What is producing the gamma-rays from the radio galaxy Fornax A?
16 June 2015
Radio galaxies are distant objects that emit tremendous amounts of energy, allowing astronomers – such as CAASTRO postdoctoral fellow Benjamin McKinley (University of Melbourne) and colleagues – to study them across the vast expanses of the Universe. Named so because they are easiest to observe in the radio part of the electromagnetic spectrum, radio galaxies such as Fornax A actually emit across a broad range of wavelengths, from microwaves to X-rays and gamma-rays. By combining data from a number of different astronomical instruments, Dr McKinley and team have studied the spectral properties of Fornax A to try and understand something that is still unknown: what mechanism is producing the high-energy gamma-rays that we observe?
The radio waves that we observe from galaxies such as Fornax A are produced by electrons being accelerated to close to the speed of light and spiraling around in the magnetic field of the galaxy. In a phenomenon that is extremely difficult to observe here on Earth, gamma-rays are generated when these high-speed electrons collide with low-energy background photons. The collisions boost the energy of the photons, producing the gamma-rays that we observe, or so it was thought. However, when you run the numbers, the observations don’t match the theory: there just aren’t enough gamma-rays resulting from this process, known as inverse-Compton scattering, to account for the observed signal.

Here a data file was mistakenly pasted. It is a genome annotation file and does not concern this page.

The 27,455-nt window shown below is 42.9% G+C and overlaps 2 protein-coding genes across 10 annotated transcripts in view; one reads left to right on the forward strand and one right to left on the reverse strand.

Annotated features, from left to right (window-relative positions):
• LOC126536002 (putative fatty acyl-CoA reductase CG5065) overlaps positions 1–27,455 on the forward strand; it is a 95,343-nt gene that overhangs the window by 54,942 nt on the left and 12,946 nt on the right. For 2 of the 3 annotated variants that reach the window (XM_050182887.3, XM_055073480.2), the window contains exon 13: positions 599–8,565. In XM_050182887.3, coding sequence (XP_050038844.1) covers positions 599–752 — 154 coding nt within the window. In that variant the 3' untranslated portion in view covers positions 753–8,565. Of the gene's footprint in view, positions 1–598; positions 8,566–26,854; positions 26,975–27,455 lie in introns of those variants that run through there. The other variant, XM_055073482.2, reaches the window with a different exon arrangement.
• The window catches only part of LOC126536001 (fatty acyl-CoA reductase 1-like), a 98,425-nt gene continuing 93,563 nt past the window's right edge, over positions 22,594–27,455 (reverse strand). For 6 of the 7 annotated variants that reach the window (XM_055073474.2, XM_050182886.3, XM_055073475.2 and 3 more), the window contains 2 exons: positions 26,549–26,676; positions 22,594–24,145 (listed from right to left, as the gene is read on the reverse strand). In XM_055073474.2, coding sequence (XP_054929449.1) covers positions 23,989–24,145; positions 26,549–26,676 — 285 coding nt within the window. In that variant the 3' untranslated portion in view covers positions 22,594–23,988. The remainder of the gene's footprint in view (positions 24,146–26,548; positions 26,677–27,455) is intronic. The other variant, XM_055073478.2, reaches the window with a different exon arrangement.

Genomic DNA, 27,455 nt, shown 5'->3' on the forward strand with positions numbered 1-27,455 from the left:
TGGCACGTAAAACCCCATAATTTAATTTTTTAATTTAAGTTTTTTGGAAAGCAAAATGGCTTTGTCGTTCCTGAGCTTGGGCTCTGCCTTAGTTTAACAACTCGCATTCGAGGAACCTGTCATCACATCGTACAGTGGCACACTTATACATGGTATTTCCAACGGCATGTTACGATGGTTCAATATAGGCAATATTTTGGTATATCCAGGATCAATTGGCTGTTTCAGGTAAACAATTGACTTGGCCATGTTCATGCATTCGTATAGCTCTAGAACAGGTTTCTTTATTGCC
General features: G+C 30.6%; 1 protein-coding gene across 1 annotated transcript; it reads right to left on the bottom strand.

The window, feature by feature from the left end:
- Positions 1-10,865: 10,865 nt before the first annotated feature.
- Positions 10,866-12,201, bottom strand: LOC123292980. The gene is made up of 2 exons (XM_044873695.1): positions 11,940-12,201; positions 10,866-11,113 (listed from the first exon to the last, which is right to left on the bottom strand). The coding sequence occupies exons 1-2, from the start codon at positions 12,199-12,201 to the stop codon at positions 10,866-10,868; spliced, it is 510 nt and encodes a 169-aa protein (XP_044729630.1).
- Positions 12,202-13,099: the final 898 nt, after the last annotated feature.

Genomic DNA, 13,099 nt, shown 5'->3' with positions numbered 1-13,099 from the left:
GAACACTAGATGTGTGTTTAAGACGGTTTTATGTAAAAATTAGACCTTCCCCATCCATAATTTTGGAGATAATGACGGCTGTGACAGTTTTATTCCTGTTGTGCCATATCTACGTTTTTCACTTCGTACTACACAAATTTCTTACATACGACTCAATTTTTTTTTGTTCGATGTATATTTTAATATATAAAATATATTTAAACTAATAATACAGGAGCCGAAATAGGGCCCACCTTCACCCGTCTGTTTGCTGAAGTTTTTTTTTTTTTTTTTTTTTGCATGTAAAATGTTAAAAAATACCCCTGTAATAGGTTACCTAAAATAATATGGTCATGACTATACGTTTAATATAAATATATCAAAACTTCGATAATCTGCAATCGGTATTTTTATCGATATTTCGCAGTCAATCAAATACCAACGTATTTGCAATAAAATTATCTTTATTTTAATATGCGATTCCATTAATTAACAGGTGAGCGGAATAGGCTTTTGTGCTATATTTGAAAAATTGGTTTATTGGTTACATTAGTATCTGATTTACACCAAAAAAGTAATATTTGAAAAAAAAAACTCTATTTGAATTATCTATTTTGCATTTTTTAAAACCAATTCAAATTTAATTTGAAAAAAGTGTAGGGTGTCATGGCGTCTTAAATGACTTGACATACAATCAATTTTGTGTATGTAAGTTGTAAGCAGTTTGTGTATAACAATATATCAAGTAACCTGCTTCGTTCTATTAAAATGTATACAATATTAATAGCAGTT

The researchers investigated an alternative mechanism for the generation of gamma-rays in Fornax A and found that including this new process in their modelling gave a much better fit to the data. They found that most of the gamma-rays are likely the result of collisions between protons, rather than between electrons and photons. The particles produced when protons collide decay into gamma-rays and this process, likely to occur frequently in the relatively thin and dense filaments of Fornax A’s radio lobes, can account for the observed high-energy emission.